Offered by Rebekah Sweeney, WCMA Communications and Policy Manager
Wisconsin is experiencing something of a business boom right now.
This month, lawmakers are poised to approve a $3 billion package of tax breaks and incentives to Taiwan-based electronics manufacturer Foxconn, which is expected to have Wisconsin plants up and running in 2018. The company will hire up to 13,000 people when all development plans are completed.
Meanwhile, candymaker HARIBO will create at least 400 jobs with a Pleasant Prairie project scheduled for completion in 2020. Generac’s Waukesha expansion will have the company hiring 400 over the next year. Dynamic Recycling in Onalaska will hire 150 people as it completes its $20 million expansion. Within our own industry, Great Lakes Cheese plans to hire 125 people as it builds a new facility in Wausau, and Masters Gallery Foods expects to create 120 new jobs over the next two or three years as its Oostburg facility is built.
The list goes on.
Economic growth is always positive but, in this case, it may also create a challenge. Statewide unemployment rates are hovering just above 3%, the second-lowest rate on historical record. National statistics track similarly. And, the country’s workforce is set to shrink, as Baby Boomers retire and families have fewer children.
What does this mean for cheesemakers?
More automation, probably. But, people will always be a necessary component in the dairy manufacturing process. A limited labor market means that our industry will have to compete like never before to recruit and retain high-quality employees.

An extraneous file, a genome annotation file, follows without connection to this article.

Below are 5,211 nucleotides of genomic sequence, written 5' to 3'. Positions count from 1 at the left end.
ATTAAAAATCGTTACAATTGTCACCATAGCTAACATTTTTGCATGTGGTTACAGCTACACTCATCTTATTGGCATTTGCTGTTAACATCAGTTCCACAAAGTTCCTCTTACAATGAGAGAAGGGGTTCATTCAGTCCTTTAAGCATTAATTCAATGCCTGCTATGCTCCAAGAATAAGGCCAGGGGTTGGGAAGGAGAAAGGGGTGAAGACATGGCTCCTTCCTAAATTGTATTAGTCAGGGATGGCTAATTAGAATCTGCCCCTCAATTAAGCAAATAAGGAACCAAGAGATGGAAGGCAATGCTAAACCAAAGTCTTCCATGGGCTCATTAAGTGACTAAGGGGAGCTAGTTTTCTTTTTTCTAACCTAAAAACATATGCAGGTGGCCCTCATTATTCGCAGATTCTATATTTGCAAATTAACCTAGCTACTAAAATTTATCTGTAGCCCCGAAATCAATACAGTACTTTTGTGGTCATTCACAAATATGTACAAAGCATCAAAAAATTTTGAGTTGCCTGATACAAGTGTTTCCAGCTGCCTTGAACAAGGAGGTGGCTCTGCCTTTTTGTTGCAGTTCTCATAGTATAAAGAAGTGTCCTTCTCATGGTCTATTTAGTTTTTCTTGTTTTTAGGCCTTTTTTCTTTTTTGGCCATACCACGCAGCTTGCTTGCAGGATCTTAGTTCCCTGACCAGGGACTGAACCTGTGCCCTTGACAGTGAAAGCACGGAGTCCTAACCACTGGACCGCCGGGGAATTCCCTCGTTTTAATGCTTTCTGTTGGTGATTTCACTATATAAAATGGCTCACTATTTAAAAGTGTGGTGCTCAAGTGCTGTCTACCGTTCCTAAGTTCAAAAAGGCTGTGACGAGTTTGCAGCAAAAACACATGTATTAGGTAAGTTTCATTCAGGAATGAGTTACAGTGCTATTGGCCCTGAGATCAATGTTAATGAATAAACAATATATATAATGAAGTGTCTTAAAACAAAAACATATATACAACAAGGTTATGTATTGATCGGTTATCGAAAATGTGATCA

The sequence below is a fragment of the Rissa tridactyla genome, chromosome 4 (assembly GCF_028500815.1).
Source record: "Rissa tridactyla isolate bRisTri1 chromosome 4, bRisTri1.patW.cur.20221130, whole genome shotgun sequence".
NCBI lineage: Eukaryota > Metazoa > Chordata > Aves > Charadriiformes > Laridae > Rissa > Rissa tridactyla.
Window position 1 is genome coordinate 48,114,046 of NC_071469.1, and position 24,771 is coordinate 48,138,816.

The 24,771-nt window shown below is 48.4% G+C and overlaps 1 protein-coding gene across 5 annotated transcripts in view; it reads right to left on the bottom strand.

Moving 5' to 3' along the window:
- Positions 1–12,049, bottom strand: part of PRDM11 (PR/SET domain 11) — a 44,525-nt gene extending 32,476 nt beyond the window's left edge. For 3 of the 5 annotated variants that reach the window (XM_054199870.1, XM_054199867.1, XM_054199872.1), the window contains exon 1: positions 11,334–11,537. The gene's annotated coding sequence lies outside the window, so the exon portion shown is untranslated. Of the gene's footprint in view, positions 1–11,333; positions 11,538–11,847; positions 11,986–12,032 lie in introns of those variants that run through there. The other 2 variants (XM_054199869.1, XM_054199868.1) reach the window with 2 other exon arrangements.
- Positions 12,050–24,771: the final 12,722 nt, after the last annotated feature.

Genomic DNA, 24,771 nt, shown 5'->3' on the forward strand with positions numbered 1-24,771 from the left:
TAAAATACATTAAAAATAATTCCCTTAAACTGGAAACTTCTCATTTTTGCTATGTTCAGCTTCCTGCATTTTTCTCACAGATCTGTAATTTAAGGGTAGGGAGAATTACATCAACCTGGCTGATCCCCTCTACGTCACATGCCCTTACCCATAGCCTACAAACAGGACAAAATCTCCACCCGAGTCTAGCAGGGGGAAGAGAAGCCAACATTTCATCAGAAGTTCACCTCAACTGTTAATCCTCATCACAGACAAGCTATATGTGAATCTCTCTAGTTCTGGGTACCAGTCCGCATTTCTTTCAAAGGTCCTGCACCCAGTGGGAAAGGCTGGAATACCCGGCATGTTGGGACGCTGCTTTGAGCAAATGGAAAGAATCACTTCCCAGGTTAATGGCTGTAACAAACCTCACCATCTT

Trade associations like Wisconsin Cheese Makers Association are focusing efforts to enhance the workforce pipeline, offering internship exchanges, direct outreach to students, networking events for young professionals, and additional training opportunities.
Ultimately, though, turning a handful of applicants into a line of workers waiting outside the door is up to the employer. Cheesemakers intent on high-quality staff must develop a reputation as a premier employer.
The bottom line is, as always, the bottom line. In Wisconsin, a wealth of wage analysis is available at worknet.wisconsin.gov. A simple search reveals that a food production worker makes a median hourly wage of $15.78 in Outagamie County, $19.37 in Sheboygan County, and $20.59 in Barron County. For companies in other parts of the country, visit the Bureau of Labor Statistics website, bls.gov, for wage data.
Online job listings can provide eye-opening information, too. Current advertisements feature sign-on bonuses of $2,000 for housekeeping workers at a Sister Bay nursing home. Cardinal Glass of Portage, hiring now in connection to its $10 million expansion, is advertising similar bonuses of $1,250 for entry-level production positions. Even Sears is offering $250 up-front for new part-time employees. Obviously, these businesses aren’t competing with cheesemakers in the supermarket aisles, but that doesn’t matter much. They are competing – aggressively – in the labor market.
Beyond base pay and bonuses, benefits are key. Kwik Trip, hiring another 1,000 employees over the next year as it acquires PDQ gas stations, offers profit-sharing bonuses for all employees equivalent to up to 9% of a worker’s gross annual wages. The concept of free or low-cost, on-site medical clinics is exploding, with Kohl’s, Lands’ End, Colony Brands, MillerCoors, and several of our industry’s larger companies hopping on trend. Employers are offering generous paid leave packages, educational reimbursements, even free food and beverages at work.
Finally, consider the workplace environment. Millennials who grew up with social media are more likely to expect immediate feedback from supervisors. Acknowledgements of employment anniversaries and birthdays create a sense of belonging, and community service projects or team workplace goals create a sense of pride.
Cheesemakers – like all employers – are faced with a labor shortage that is set to worsen. Developing a strategy for recruitment and retention is vital for sustaining and growing a company, now and in the years to come.